Bank agrees to modify automated message
PIPEDA Case Summary #2004-270
[Section 2; Principle 4.3, paragraph 7(3)(b)]
An individual alleged that her bank improperly disclosed her personal information when it left an automated message on her answering machine stating that she was behind on making a payment on her credit card. She stated that she had not given her consent for the bank to leave a message that anyone in her family or a visitor could hear, and objected to this disclosure of her financial status in an unsecured and non-private forum.
Summary of Investigation
The complainant missed a payment on her credit card. Approximately two weeks after it was due, the bank left an automated digital message on her home telephone number, which she had provided on her credit card application form. The message indicates who is calling, that the credit card holder is slightly behind in making his/her minimum payment, and provides a toll-free number. The cardholder's name is not mentioned.
The bank stated that since the message does not name the cardholder and does not disclose any financial information other than the fact that the cardholder is slightly behind in making his or her minimum monthly payment, no personal information was disclosed. Consequently, there was no contravention of the consent provisions.
The bank added that, should this argument not be accepted, any disclosure of personal information in this instance was permitted under paragraph 7(3)(b), which allows for the disclosure of personal information without consent for the purpose of collecting a debt. The bank was of the view that by not disclosing an individual's name, it was taking an approach in its collection calls that was in keeping with previous findings made by the Office in relation to paragraph 7(3)(b), namely, that this provision does not confer a carte blanche upon an organization to disclose however much information it wishes in pursuing a debt.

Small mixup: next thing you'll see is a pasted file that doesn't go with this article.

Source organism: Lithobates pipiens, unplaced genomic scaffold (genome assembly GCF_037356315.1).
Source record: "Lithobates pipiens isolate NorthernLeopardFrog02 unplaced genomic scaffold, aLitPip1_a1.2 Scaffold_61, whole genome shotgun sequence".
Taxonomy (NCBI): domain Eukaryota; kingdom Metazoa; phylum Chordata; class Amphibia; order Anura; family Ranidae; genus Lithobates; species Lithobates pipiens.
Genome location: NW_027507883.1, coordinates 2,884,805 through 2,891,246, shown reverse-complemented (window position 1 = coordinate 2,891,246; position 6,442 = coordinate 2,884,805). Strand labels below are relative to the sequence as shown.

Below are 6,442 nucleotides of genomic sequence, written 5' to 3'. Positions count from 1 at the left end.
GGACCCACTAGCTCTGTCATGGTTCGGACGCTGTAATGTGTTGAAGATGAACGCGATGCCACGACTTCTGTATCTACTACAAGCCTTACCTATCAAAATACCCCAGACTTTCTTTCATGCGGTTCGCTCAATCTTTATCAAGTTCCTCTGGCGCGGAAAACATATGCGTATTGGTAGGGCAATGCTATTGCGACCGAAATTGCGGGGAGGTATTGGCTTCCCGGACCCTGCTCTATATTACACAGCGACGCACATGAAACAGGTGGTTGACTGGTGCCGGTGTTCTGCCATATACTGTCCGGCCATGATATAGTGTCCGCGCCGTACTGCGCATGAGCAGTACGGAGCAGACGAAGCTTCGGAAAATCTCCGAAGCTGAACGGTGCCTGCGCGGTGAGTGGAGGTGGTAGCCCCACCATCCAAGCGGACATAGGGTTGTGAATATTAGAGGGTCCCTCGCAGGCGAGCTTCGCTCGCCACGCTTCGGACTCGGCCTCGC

The bank does not notify its customers when they apply for a credit card (or thereafter) that they may be contacted in this fashion. The credit card application form does note that the bank may use any of the information provided by the customer for the ongoing maintenance and operation of the account.
According to the bank, the automated digital message performs a positive customer service function because it reminds customers to pay their account or, for customers who have paid, to let them know that their payment has not been received. In addition to reminding customers that remitting regular monthly payments helps to maintain a strong credit rating, interest is calculated on the basis of the average daily balance in the cardholder's account. As a result, if a customer has forgotten to make a payment, prompt notification by the bank could reduce the amount of interest incurred by the individual cardholder. In addition, the bank states that for customers who have remitted payment, but the payment has not been received by the bank, the notice serves the purpose of alerting the customer to the possibility that the payment has gone astray.
While the complainant did not hear the automated message, her husband did. Given that she was the only member of the household with a credit card from this bank, the husband was concerned and paged the complainant at work. The disclosure caused some tension in the household for a number of days.